EU assigns funds and staff to 'Eastern Partnership'
With EU leaders putting €600 million in the pot for the Eastern Partnership, the European Commission is mulling over how to assign personnel to run the new project.
"The means are there for this to start up, that's the most important thing," Czech EU presidency foreign minister Karl Schwarzenberg said in Brussels on Friday (20 March), after EU leaders approved the policy at a meeting dominated by multi-billion euro plans on the economy.
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The Eastern Partnership is to build closer political and trade relations with six former-Soviet countries of "strategic importance" - Ukraine, Belarus, Moldova, Azerbaijan, Armenia and Georgia.
Last-minute debate covered whether to invite authoritarian Belarus President Lukashenko to a special Eastern Partnership summit on 7 May, whether to hold the summit in Prague or Brussels and whether to insert a clear reference to visa-free travel.
"[The invitation] will depend on the behaviour of Mr Lukashenko and the Belarus government in the coming weeks," Mr Schwarzenberg said.
The invitation might be made at a lower political level if Belarus in April recognises disputed Georgia territories South Ossetia and Abkhazia as independent states, so as not to jeopardise the summit attendance of Georgia leader Mikhail Saakashvili, a Dutch diplomat told EUobserver.
The summit venue will also be decided later, amid an organisational clash with an EU jobs summit the same day. A reference to "visa liberalisation" as a long-term goal went into the official declaration on the initiative.
EU leaders on Friday did not discuss a Polish proposal to appoint a "special co-ordinator" to run the policy, re-iterated by Polish foreign minister Radek Sikorski at a think-tank event on Thursday.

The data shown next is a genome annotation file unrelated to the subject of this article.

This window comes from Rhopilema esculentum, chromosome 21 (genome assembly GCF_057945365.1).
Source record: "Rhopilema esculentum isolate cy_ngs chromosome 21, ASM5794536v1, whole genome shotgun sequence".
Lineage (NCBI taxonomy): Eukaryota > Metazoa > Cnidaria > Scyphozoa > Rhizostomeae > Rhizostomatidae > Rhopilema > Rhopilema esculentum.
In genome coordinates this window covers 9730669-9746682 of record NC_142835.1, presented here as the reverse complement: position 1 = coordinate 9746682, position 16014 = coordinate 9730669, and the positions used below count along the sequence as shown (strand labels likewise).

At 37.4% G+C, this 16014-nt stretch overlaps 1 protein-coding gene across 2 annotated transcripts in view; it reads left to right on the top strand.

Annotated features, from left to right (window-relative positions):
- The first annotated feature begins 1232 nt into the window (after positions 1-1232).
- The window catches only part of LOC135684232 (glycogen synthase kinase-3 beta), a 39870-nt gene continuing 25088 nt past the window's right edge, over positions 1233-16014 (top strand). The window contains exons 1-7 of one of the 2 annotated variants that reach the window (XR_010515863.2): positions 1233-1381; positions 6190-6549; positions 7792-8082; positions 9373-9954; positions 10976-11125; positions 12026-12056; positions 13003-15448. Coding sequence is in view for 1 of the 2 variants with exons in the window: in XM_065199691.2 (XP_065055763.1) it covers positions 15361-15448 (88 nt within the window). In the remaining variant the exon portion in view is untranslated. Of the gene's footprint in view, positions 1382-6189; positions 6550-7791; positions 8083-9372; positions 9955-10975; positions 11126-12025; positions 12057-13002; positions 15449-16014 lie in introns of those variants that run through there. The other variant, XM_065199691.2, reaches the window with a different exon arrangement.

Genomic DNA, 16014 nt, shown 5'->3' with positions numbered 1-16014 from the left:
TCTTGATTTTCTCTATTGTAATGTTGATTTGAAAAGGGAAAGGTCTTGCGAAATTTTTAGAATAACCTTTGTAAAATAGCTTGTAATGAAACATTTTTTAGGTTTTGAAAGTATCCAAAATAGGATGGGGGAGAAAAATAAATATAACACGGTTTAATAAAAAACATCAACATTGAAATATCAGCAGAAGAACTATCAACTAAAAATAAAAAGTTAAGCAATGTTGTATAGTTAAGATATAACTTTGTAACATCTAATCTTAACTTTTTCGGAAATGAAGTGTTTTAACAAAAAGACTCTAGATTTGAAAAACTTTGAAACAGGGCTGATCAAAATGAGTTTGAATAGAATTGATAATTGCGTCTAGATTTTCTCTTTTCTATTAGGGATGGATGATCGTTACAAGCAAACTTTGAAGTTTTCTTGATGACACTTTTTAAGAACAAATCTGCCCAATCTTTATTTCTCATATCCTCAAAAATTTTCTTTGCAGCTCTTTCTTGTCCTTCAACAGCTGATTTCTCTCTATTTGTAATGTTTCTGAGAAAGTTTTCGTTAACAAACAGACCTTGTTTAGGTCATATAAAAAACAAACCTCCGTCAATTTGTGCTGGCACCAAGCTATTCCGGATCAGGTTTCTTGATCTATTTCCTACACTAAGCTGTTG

Earlier discussions floated former Swedish prime minister Goran Persson or former UK premier Tony Blair as possibilities. "Blair was considered too senior. But we wanted the kind of person who could call Sarkozy or Merkel and ask for an extra €300 million if needed," a Ukraine diplomat said, referring to the French and German leaders.
The European Commission and most member states are hostile to the idea. "We want the commission to own the project on the EU side," a Swedish diplomat said. "We don't want an external structure that would try to influence the implementer."
Part of the Eastern Partnership work - organising summits every two years and foreign ministers meetings every year - is to be farmed out to the Council, the Brussels-based EU member states' secretariat.
But the other "95 percent" - eight multilateral meetings a year in Brussels at deputy minister level, as well as bilateral talks on Association Agreements, free trade zones and visa regimes - will be handled by the European Commission.
The commission is keen to appoint an internal Eastern Partnership supremo, who will be empowered to negotiate with participating countries and international financial institutions, and to create a new team of officials working exclusively on the scheme.
For the time being, the deputy chief of the external relations department, Frenchman Hugues Mingarelli, and two directors from the commission's existing "Neighbourhood Policy" and "Black Sea Synergy" units are in charge of preparatory work.
The external relations "DG" will run the project in future, but it will pull in high-ranking officials from the energy, economy, justice and education departments to chair the eight yearly "thematic platforms."
"Inside the European Commission we will restructure the unit," external relations commissioner Benita Ferrero-Waldner said. "There will be more funding and staff on this file."